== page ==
There is one constant as a franchise business reporter—every category, brand and franchisee struggles to find high-quality employees. With no macro data points suggesting this labor logjam is set to break, the president and CEO of the Federal Reserve Bank of Minneapolis, Neel Kashkari, shared his blunt assessment that labor shortages in his district are “overblown” during an interview in the Business Journal.
Kashkari was talking specifically about business conditions in Minnesota, but his national influence and the widespread nature of labor concerns, I wanted to share some of his thoughts on an important national topic that is often overlooked by more immediate concerns like wildfires, hurricanes and political gridlock.
Asked specifically how big an issue labor conditions are, he replied “I think it’s overblown. Most businesses say we can’t find workers. I ask if they’re raising wages. They say no or not much.” Before grabbing your pitchfork, I invite you to hear out his larger argument.
“If they can’t find workers at wages they were used to paying, they declare a labor shortage,” Kashkari said. “I don’t see a widespread labor shortage, I see businesses not wanting to raises wages across all sectors. I’ll believe there is a labor shortage when I see wages increase and companies still have trouble finding workers—until then it’s just talk.”
Kashkari added that many businesses are afraid to pass increased costs onto their customers, but said if everyone is facing the same price pressures, customers will have no choice but to adapt, noting that it’s “not just a Twin Cities problem.”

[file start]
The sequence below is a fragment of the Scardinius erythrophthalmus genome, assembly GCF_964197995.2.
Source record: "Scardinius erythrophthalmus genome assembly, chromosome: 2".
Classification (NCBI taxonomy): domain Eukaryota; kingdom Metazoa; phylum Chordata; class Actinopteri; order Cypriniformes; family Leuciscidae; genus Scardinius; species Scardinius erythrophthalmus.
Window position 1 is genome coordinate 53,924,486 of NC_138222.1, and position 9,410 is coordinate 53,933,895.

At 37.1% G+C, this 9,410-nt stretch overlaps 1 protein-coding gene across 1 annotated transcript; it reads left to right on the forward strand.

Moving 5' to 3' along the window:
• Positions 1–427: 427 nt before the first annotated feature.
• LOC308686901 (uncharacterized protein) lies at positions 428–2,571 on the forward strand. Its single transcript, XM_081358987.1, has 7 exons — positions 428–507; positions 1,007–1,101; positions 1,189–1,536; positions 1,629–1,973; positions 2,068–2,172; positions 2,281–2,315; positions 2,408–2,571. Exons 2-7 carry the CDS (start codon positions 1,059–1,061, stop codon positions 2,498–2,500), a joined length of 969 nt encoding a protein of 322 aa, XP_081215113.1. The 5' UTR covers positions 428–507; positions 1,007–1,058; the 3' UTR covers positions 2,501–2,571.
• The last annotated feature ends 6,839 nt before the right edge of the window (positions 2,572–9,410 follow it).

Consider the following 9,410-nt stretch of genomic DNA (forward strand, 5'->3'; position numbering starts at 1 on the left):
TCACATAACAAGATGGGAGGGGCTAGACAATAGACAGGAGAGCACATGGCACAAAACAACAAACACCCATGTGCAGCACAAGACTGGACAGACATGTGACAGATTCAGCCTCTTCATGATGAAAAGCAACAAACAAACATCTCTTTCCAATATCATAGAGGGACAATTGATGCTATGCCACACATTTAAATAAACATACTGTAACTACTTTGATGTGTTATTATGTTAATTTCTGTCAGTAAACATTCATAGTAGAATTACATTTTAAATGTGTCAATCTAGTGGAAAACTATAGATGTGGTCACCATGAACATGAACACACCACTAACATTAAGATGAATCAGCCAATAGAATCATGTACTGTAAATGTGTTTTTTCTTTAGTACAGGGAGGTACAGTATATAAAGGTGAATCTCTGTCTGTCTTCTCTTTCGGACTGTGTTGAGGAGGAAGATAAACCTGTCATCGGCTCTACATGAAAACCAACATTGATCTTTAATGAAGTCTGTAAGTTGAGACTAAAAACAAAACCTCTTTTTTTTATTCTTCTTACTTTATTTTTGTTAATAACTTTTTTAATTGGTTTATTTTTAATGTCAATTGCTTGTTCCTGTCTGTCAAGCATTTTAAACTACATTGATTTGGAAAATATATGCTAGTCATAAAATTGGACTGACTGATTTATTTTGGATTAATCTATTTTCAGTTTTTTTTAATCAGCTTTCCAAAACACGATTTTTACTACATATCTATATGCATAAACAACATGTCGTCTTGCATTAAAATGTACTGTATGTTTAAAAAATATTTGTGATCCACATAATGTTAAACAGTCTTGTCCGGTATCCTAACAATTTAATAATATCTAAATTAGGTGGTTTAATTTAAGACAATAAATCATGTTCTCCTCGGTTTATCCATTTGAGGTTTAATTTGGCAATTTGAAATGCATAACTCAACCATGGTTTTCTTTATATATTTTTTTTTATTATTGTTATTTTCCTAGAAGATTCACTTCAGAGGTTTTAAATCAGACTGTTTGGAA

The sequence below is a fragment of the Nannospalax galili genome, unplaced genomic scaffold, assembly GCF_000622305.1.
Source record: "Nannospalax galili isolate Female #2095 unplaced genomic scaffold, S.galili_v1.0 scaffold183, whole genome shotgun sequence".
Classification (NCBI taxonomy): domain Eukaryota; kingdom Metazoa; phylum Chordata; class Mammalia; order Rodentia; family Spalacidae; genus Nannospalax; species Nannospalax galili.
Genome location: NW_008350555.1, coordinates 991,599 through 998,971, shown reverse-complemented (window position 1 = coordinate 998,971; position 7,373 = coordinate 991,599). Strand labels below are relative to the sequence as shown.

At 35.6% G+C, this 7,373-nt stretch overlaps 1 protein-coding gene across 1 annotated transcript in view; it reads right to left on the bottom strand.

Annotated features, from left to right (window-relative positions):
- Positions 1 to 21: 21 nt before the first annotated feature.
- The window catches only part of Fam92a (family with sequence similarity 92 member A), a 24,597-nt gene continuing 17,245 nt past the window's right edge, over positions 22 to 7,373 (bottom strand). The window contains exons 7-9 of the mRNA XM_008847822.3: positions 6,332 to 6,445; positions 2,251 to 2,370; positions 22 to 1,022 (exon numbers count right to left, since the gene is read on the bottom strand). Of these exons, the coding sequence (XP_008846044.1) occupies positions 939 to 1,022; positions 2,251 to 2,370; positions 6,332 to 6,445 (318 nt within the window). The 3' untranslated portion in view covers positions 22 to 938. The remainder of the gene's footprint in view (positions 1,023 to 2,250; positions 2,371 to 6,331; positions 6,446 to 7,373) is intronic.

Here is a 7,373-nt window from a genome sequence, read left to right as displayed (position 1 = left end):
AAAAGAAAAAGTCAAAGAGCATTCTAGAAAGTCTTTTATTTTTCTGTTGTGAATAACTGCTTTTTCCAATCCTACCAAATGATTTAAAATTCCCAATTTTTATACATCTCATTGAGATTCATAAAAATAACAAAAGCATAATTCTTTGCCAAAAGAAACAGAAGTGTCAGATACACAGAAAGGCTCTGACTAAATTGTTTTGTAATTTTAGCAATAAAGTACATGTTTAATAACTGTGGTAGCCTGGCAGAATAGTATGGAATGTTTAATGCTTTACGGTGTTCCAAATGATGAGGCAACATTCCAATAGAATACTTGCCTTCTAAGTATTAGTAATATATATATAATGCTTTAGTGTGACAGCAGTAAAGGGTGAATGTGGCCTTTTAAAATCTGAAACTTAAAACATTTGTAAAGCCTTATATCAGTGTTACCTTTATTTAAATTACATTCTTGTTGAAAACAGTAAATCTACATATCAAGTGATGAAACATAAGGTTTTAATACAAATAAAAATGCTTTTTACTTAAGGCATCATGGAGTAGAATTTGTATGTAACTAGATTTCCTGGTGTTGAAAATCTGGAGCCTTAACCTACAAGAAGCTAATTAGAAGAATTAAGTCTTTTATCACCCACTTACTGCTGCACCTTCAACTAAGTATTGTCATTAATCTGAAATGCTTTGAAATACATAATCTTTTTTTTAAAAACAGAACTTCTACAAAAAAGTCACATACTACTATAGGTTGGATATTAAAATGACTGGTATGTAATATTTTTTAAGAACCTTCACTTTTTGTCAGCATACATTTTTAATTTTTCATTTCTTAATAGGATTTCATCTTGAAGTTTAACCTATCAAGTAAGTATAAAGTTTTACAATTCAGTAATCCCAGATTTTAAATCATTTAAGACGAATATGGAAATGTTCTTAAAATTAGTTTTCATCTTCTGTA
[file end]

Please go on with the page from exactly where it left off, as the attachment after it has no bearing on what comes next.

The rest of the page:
While the Fight for $15 and other more localized wage increase movements have received plenty of airtime, nuanced discussions of economic policy are few and far between. There is no denying historical charts showing the wage stagnation that’s occurred since the late 1970s. He also noted that entry-level workers, especially in retail and fast food, are seeing higher gains than average, which he said is a great trend.
In my own interviews with franchisees and franchisors alike, there is no denying the genuine wishes to pay workers more—or the personal challenges business owners face when employees leave for greener pastures or applicants fail to pass muster. This is real human misery from folks who pride themselves on creating good jobs. This topic is eventually going to need a national airing out if conditions don’t improve, especially in the building trades and other labor-intensive fields that are just as critical as they ever were.
As a one-time econ minor, I remember the laws of supply and demand well. As a reporter with 15 years under my belt, I know the human cost that’s imposed both by stagnant wages and business owners who are struggling to keep the wheels turning.
I offer no substantive conclusions but think it’s worth elevating this conversation whenever possible, both around the kitchen table and in headquarters across the country. We’re always going to need folks to do the hard and unglamorous work our society requires. The real question is: can we build business models that keep the required seats (and overalls and chef's aprons and cash registers) occupied? That, of course, remains to be seen.